PR Experts Suggest iPhone 4 Recall 'Inevitable' as Antenna Issue Snowballs
Cult of Mac spoke with several public relations experts who suggest that a recall of Apple's iPhone 4 is "inevitable" given growing criticism over the device's antenna issues that is spilling over from blog communities into the mainstream media. The PR crisis grew substantially yesterday when the widely-read Consumer Reports review and recommendation magazine failed to recommend the iPhone 4 to potential customers despite the device otherwise topping the rankings of smartphones.
"Apple will be forced to do a recall of this product," said Professor Matthew Seeger, an expert in crisis communication. "It's critically important. The brand image is the most important thing Apple has. This is potentially devastating."
Crisis communication experts contacted by CultofMac.com, including Chris Lehane, former Clinton White House "Master of Disaster," agree: the iPhone 4 reception issue presents a Toyota-style PR crisis for Apple, and the company must respond with a more meaningful fix than a software patch.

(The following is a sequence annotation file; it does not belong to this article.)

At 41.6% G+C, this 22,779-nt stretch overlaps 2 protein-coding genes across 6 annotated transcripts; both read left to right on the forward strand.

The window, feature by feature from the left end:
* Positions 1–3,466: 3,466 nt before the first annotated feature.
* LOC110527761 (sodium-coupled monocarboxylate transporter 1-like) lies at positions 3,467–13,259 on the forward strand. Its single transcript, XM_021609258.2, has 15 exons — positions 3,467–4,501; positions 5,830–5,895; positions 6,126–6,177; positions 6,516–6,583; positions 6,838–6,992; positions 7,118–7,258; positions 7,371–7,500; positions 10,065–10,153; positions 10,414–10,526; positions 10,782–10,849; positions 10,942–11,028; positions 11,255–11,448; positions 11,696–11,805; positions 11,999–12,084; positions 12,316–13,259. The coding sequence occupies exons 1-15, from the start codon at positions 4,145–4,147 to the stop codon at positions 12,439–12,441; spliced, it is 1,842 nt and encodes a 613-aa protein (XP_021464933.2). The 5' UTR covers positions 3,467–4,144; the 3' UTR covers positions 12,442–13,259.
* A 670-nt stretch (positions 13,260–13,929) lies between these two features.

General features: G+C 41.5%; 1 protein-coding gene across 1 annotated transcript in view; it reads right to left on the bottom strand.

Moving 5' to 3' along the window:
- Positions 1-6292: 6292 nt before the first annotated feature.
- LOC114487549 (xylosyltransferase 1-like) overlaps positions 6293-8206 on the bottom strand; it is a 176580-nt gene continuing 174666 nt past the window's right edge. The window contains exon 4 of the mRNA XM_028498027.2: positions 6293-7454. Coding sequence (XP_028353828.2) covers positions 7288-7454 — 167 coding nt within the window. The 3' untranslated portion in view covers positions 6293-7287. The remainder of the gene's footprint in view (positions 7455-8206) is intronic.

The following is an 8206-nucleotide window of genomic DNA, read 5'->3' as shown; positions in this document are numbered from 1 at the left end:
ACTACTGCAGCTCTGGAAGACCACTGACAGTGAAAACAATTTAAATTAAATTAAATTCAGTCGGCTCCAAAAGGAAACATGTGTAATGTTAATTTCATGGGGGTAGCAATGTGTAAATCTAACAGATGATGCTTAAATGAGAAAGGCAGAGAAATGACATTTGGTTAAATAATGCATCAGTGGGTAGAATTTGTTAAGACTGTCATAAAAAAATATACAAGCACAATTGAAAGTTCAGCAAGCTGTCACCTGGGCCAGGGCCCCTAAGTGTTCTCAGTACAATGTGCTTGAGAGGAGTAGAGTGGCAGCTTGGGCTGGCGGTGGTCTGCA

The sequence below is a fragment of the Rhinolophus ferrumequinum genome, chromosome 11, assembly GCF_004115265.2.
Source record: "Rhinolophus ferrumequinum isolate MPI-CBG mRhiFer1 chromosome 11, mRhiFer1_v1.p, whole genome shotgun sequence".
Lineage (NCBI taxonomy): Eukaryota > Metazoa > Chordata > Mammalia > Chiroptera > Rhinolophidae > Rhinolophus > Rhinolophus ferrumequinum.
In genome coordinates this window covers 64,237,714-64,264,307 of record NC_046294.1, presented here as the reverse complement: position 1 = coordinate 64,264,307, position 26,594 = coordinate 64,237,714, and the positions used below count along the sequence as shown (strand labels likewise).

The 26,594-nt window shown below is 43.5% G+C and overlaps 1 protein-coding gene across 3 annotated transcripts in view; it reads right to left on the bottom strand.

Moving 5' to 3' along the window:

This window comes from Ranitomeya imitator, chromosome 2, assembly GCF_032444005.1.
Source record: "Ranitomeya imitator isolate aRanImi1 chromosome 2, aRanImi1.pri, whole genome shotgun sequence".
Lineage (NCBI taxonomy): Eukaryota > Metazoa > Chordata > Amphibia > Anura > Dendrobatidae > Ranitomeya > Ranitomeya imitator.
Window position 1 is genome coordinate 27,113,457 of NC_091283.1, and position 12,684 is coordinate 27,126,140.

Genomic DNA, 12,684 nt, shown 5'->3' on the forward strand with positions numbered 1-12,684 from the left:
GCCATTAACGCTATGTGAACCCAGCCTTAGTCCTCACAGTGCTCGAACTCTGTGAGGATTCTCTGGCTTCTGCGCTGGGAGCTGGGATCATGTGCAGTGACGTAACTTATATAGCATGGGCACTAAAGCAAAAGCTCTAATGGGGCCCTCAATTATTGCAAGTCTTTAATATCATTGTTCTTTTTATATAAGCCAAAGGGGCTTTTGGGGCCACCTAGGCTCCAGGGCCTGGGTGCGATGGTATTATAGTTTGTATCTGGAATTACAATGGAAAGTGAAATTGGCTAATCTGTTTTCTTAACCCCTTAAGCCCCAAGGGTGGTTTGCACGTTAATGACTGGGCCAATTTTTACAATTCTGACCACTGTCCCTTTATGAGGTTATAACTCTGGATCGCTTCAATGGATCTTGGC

Apple issued a press release earlier this month claiming that the problem is merely a software issue that causes the onscreen signal strength display to overstate the actual signal strength, also noting that some attenuation of signal while the device is being held is normal. But Consumer Reports and others have determined through their own testing that the iPhone 4 does in fact suffer more significant signal attenuation than other devices, an issue that would not be remedied by a simple software fix to signal strength displays.
Apple has consequently been taking criticism for not coming clean about the issue or tackling these reports of demonstrable signal laws head-on. In fact, Apple has been going so far as to delete threads in its support forums pointing to the Consumer Reports article rather than allowing an open discussion of the topic or addressing the claims. Meanwhile, some observers hope that Apple's seemingly extended timeframe for pushing out the promised software update to address the signal strength display issue could indicate that the company is quietly working on more substantial software changes to address the issue in some way if at all possible.